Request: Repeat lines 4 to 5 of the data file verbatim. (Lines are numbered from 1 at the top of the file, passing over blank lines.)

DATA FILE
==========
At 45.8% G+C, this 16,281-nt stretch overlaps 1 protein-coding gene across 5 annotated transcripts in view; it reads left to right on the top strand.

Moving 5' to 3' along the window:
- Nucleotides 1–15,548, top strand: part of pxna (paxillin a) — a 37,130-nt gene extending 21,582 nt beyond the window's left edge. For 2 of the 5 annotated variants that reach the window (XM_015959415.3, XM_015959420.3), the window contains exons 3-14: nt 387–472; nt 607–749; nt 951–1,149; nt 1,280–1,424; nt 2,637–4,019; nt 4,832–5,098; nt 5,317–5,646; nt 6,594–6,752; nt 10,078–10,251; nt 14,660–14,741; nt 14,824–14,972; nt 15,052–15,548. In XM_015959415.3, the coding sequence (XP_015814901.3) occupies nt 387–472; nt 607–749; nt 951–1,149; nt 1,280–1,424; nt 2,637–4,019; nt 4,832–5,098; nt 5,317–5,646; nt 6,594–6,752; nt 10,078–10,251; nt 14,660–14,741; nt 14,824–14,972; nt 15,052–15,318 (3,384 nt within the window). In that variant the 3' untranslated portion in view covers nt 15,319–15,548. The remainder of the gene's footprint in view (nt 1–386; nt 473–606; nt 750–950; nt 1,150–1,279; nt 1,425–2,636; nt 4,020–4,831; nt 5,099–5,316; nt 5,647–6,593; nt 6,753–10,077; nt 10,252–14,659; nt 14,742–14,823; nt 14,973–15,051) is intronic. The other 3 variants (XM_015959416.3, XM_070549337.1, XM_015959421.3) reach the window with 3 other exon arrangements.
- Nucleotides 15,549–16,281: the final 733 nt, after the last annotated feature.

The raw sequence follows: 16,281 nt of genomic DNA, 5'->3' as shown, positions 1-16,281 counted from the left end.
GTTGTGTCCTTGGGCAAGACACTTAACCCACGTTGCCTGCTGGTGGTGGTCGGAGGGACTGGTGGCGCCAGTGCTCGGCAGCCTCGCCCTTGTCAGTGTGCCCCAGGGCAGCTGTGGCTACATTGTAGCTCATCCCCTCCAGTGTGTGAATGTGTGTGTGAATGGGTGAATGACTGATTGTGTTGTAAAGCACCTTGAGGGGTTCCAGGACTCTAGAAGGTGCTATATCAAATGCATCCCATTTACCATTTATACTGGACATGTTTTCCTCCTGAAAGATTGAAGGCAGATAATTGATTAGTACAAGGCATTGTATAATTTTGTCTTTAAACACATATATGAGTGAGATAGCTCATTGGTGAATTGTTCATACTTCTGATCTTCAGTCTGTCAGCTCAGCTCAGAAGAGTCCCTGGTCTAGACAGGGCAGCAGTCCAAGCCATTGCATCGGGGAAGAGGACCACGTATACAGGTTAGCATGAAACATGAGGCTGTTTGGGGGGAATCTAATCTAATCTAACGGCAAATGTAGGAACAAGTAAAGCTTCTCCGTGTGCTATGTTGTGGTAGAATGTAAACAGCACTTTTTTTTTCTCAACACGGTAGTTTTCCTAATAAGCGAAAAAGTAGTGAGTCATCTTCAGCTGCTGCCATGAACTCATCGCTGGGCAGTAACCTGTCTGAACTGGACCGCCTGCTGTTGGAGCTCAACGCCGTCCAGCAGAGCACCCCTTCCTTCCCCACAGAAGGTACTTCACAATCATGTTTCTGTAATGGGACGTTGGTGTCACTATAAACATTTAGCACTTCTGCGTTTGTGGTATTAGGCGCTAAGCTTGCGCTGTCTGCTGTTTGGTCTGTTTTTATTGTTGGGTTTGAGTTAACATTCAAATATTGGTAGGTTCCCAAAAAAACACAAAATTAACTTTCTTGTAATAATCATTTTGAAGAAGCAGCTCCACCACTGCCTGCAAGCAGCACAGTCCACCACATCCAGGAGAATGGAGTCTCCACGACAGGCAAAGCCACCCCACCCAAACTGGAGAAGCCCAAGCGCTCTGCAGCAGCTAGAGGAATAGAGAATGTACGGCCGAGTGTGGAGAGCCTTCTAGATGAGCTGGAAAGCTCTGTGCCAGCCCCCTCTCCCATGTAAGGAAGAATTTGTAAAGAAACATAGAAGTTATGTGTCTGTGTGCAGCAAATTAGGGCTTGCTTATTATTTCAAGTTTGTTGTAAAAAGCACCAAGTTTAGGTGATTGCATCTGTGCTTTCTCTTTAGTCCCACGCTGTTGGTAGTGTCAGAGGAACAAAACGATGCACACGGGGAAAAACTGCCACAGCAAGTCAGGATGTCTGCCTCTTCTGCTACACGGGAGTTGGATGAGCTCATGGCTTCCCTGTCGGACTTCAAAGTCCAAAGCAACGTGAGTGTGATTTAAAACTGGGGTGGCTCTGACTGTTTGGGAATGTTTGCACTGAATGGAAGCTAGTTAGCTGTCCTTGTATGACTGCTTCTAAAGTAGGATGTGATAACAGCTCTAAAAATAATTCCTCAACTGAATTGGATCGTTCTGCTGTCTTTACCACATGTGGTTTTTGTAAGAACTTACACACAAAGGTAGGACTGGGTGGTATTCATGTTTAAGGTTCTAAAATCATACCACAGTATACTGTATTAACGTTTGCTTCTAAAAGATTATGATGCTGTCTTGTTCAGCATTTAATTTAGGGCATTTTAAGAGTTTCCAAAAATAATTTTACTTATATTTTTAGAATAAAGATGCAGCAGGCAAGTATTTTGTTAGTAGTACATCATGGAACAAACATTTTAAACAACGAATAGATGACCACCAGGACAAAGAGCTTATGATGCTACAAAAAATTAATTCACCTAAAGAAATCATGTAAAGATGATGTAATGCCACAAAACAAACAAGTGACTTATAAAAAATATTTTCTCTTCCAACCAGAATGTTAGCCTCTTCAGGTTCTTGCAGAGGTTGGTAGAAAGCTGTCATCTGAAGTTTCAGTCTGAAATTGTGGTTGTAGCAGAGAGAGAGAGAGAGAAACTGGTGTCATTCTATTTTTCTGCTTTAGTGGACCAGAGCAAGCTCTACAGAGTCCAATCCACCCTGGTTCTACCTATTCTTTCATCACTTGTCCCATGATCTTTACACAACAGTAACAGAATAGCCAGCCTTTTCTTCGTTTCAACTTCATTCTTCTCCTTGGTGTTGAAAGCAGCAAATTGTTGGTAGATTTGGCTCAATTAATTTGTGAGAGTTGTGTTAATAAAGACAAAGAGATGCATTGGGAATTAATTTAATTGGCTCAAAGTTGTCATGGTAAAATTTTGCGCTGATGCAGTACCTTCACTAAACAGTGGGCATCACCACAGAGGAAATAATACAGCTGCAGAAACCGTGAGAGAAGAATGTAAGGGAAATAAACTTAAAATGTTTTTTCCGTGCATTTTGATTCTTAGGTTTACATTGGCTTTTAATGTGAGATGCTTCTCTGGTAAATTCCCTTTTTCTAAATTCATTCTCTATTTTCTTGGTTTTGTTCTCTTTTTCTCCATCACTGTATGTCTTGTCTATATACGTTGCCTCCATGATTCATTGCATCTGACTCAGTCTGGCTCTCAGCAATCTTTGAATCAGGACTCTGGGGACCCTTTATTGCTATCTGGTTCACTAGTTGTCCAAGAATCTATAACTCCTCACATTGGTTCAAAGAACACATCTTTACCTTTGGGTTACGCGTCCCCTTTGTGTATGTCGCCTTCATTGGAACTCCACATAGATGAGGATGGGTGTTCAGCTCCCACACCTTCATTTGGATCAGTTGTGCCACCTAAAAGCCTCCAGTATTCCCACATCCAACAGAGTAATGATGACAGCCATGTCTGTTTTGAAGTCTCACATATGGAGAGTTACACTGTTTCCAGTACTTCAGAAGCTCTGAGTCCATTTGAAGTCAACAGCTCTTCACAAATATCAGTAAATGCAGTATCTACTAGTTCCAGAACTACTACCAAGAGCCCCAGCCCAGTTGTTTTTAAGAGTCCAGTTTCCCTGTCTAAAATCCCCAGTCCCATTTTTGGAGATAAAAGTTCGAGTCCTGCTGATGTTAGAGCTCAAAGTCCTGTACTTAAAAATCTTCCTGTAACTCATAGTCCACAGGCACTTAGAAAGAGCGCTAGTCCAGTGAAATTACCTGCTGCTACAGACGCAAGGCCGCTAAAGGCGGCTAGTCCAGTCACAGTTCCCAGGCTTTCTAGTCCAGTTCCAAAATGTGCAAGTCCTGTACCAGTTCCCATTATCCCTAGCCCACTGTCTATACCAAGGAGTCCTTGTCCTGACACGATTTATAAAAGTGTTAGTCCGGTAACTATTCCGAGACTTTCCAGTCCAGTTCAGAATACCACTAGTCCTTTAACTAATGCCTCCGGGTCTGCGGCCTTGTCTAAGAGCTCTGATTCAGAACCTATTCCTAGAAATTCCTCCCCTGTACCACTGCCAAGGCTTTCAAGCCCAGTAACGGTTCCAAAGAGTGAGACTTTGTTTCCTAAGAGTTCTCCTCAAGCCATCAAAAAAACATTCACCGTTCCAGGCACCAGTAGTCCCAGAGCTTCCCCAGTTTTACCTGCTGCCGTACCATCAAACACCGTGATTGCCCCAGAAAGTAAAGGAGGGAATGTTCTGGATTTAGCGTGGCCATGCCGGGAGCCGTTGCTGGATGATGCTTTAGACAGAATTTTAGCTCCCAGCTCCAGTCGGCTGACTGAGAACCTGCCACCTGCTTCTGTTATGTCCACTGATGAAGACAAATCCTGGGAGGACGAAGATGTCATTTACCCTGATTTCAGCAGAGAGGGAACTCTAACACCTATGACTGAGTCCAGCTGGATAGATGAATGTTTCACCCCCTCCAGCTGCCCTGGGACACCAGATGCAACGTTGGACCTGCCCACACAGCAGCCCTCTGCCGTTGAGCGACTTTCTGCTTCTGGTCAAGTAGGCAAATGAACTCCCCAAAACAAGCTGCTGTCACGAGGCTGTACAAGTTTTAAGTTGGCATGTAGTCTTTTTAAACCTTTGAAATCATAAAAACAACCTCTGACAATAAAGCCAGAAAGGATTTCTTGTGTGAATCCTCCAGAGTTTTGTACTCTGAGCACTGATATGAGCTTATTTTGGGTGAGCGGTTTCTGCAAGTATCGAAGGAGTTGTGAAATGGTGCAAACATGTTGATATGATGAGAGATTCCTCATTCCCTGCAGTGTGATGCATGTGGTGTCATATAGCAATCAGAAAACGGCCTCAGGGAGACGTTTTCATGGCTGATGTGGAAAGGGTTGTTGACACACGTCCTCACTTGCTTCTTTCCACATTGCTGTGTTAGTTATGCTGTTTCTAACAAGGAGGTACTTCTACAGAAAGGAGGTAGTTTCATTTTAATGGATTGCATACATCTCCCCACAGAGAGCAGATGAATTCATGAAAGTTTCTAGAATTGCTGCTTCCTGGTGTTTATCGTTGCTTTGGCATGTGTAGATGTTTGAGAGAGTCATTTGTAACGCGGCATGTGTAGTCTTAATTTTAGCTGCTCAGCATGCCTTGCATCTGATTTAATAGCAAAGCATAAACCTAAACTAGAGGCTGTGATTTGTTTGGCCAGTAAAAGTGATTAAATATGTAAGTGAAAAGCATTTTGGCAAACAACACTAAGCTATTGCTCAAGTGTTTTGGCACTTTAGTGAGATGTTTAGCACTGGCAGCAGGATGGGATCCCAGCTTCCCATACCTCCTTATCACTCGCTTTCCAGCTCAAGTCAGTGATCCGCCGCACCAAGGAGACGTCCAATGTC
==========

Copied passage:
- Nucleotides 15,549–16,281: the final 733 nt, after the last annotated feature.

The raw sequence follows: 16,281 nt of genomic DNA, 5'->3' as shown, positions 1-16,281 counted from the left end.